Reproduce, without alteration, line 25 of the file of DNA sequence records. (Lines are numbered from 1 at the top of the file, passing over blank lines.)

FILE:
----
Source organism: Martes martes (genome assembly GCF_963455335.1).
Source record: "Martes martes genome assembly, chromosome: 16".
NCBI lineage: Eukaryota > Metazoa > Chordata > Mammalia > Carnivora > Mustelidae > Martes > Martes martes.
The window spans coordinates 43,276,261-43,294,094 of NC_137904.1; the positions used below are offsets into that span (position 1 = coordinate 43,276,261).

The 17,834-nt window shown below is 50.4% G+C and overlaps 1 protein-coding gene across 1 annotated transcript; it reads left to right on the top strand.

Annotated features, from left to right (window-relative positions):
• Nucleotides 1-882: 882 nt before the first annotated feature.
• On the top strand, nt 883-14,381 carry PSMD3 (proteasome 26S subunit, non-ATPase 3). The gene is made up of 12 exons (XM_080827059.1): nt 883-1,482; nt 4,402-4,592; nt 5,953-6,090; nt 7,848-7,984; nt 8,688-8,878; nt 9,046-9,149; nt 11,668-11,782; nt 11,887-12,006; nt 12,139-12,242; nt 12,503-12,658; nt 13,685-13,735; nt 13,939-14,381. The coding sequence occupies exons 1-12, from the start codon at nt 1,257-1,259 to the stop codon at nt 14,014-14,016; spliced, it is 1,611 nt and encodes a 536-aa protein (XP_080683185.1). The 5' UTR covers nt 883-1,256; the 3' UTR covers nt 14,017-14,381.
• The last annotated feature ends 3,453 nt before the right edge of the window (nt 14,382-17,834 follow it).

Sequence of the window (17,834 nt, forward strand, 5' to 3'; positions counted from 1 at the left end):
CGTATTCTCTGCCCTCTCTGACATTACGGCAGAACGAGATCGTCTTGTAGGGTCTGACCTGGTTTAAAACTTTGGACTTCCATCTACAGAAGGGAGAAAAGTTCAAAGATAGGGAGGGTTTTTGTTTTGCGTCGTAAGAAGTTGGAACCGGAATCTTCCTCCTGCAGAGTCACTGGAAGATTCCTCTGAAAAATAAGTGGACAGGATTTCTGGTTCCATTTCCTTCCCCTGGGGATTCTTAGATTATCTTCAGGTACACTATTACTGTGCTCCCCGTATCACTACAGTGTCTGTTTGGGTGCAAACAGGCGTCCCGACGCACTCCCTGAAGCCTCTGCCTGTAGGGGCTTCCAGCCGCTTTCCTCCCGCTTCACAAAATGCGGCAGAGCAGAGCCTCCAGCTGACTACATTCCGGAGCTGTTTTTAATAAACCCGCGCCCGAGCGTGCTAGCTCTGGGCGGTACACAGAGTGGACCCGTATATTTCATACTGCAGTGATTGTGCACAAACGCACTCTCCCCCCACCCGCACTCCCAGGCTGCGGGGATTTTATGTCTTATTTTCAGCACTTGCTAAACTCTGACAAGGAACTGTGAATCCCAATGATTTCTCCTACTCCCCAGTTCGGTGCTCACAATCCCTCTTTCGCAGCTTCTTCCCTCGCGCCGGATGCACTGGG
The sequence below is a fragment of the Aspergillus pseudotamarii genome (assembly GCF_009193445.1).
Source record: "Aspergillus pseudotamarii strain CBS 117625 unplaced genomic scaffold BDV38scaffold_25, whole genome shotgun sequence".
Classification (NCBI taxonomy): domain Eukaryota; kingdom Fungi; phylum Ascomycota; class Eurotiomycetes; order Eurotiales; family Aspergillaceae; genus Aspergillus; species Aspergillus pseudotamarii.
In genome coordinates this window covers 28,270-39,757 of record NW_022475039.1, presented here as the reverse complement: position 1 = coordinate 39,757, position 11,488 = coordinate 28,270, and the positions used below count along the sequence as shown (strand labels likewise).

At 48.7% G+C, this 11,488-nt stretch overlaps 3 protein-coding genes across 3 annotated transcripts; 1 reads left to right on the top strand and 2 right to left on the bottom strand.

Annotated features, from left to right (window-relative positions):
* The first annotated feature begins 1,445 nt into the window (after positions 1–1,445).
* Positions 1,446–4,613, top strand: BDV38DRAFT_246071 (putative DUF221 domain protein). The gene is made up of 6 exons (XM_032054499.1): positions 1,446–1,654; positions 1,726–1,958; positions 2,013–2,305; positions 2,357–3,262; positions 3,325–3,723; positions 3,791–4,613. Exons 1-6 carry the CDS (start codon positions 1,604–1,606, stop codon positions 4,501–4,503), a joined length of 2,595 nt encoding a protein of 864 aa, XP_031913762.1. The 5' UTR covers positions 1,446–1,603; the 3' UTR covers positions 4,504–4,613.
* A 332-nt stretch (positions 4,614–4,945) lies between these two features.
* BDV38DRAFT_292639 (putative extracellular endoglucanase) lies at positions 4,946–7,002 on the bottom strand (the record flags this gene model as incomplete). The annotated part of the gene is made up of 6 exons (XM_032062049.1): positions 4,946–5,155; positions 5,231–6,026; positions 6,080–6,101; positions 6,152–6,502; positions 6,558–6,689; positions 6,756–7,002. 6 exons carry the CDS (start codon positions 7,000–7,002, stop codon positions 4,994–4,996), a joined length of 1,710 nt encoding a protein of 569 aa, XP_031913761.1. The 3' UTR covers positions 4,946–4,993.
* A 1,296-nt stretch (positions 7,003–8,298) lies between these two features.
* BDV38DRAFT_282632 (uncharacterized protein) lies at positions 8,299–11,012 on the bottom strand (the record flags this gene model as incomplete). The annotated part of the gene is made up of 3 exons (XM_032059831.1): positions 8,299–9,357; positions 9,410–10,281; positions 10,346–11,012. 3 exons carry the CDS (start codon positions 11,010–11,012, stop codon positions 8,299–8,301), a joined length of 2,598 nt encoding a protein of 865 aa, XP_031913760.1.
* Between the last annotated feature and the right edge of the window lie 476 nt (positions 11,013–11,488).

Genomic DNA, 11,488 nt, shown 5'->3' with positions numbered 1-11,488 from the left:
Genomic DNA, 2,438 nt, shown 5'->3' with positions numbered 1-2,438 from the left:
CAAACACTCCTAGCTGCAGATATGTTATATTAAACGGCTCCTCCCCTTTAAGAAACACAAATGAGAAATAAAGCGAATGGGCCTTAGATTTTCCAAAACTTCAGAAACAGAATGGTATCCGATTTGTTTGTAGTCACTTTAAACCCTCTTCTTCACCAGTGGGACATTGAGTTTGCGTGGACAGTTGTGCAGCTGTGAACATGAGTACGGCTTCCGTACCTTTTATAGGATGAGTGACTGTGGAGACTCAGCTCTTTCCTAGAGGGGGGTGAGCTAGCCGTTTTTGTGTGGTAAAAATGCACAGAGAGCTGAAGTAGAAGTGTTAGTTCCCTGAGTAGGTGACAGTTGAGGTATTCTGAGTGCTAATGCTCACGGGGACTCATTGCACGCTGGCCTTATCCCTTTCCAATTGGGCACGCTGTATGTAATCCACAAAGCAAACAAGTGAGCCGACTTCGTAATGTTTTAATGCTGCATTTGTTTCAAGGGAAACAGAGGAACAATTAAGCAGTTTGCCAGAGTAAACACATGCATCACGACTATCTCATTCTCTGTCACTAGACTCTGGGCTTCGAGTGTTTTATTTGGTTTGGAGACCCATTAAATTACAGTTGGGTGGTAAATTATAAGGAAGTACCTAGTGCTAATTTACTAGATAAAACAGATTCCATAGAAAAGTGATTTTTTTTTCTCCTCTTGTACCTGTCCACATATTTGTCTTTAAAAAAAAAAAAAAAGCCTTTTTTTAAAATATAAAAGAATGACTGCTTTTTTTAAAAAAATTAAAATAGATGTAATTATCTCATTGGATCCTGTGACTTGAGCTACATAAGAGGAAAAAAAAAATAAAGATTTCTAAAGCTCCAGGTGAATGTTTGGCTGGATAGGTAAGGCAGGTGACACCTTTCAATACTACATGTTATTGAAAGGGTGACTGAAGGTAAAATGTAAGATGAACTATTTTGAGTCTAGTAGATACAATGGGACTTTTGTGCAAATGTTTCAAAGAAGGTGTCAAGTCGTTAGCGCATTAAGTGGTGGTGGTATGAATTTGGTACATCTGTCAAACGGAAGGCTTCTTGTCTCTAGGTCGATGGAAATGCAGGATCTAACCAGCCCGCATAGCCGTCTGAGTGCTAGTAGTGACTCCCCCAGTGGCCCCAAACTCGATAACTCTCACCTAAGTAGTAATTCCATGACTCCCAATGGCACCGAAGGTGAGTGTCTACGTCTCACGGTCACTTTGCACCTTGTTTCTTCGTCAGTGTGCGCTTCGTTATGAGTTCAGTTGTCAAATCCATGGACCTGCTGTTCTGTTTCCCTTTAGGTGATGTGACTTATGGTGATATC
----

Genomic DNA, 11,488 nt, shown 5'->3' with positions numbered 1-11,488 from the left: